• Many workers at Chinese hospitals were discouraged from wearing masks in the pandemic’s early days to maintain the charade that human-to-human contact was not possible – and many ended up contracting the virus
  • Radiologists and other physicians lived in fear of retaliation if they spoke up about the virus’ rapid spread

The Takeaway

The article provides a stunning behind-the-scenes look at the early days of a pandemic that would go on to reshape the world in 2020. What’s more, it demonstrates the vital role of radiology as a front-line service that’s key to the early identification and treatment of disease – even in the face of bureaucratic barriers to delivering quality care.

Is There Hope for CT Lung Screening?

New data on CT lung cancer screening rates offer a good news/bad news story. The bad news is that only 21.2% of eligible individuals in four US states got screened, far lower than other exams like breast or colon screening.

The good news is that, as low as the rate was relative to other tests, 21.2% is still much higher than previous estimates. And the study itself found that the rate of CT lung screening has risen over 8 percentage points in 3 years. 

Compliance has lagged with CT lung screening ever since Medicare approved payments for the exam in 2015. A recent JACR study found that screening rates were low for eligible people for both Medicare and commercial insurance (3.4% and 1.8%).

Why is screening compliance so low? Explanations have ranged from fatalism among people who smoke to reimbursement requirements for “shared decision-making,” which unlike other screening exams require patients and providers to discuss CT lung screening before an exam can be ordered.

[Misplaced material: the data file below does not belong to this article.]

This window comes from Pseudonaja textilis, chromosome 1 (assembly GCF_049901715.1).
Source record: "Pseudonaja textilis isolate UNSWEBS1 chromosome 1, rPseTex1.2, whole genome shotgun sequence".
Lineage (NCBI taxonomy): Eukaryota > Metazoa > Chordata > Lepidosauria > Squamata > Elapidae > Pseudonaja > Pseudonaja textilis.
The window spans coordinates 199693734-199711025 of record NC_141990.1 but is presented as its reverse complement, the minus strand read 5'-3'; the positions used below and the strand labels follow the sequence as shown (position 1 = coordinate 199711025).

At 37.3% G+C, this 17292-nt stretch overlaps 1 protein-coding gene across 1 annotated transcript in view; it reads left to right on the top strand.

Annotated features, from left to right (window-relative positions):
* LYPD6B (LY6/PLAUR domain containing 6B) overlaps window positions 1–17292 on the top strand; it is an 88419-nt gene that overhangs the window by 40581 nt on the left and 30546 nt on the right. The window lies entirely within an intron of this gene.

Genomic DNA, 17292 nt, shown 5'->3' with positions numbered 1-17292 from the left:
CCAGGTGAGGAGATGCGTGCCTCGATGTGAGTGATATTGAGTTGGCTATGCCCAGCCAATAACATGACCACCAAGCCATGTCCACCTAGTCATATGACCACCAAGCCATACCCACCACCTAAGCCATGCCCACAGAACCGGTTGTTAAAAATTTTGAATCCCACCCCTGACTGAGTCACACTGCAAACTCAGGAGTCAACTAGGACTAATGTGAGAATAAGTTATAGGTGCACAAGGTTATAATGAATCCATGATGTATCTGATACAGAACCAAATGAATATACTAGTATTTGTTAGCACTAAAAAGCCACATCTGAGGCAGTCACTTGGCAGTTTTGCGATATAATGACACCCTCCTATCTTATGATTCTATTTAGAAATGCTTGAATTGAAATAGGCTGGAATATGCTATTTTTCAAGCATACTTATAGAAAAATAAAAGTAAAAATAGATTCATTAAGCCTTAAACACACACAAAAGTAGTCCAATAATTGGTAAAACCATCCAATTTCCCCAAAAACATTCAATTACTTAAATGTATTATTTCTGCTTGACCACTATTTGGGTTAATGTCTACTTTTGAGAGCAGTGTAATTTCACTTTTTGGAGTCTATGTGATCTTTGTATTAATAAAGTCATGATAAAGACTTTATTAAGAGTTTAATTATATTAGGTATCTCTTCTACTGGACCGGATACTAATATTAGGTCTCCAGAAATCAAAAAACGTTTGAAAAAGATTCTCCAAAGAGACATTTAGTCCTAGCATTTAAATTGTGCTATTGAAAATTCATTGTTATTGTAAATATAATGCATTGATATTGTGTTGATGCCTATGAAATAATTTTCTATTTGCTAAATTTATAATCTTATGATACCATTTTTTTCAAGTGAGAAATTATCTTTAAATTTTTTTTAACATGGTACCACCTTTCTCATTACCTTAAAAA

In this new study in JAMA Network Open, researchers examined screening rates in four states – Maine, Michigan, New Jersey, and Rhode Island – from January 2021 to January 2022. The study drew data from the National Health Interview Survey and weighted it to reflect the population of the US of individuals eligible for CT lung screening, based on the criteria of ages 55-79, 30-pack-year smoking history, and having smoked or quit within the past 15 years. Major findings included: 

  • The rate for CT lung cancer screening was 21.2%, up from 12.8% in 2019
  • People with a primary health professional (PHP) were nearly 6 times more likely to get screened (OR=5.62)
  • The age sweet spot for screening was 65-77, with lower odds for those 55-64 (OR=0.43) and 78-79 (OR=0.17)
  • Rates varied between states, with Rhode Island having the highest rate (30.3%) and New Jersey the lowest (17.5%).
  • Of those who got screened, 27.7% were in poor health and 4.5% had no health insurance

The Takeaway

The findings offer some hope for CT lung screening, as the compliance rate is among the highest we’ve seen among recent research studies. On the other hand, many of those screened were in such poor health they might not benefit from treatment. The high rate of compliance in people with PHPs indicates that promoting screening with these providers could pay off, especially given the requirement for shared decision-making. 

NeuroLogica’s Photon Counting CT

Samsung’s NeuroLogica subsidiary announced the FDA 510(k) clearance of its photon counting-based OmniTom Elite PCD, significantly expanding the mobile head/neck CT system’s diagnostic potential and adding to photon counting technology’s recent momentum.

About the OEPCD – The OmniTom Elite with PCD is now available as an optional upgrade (including field upgrades), swapping the standard OmniTom Elite’s energy integrating detector (EID) for a single-source cadmium telluride-based photon counting detector. Beyond the OmniTom Elite with PCD’s imaging advantages (2x higher spatial resolution, spectral CT images at multiple energy levels), all other key features are shared between the two configurations (16 row, 40cm bore, 30cm FoV).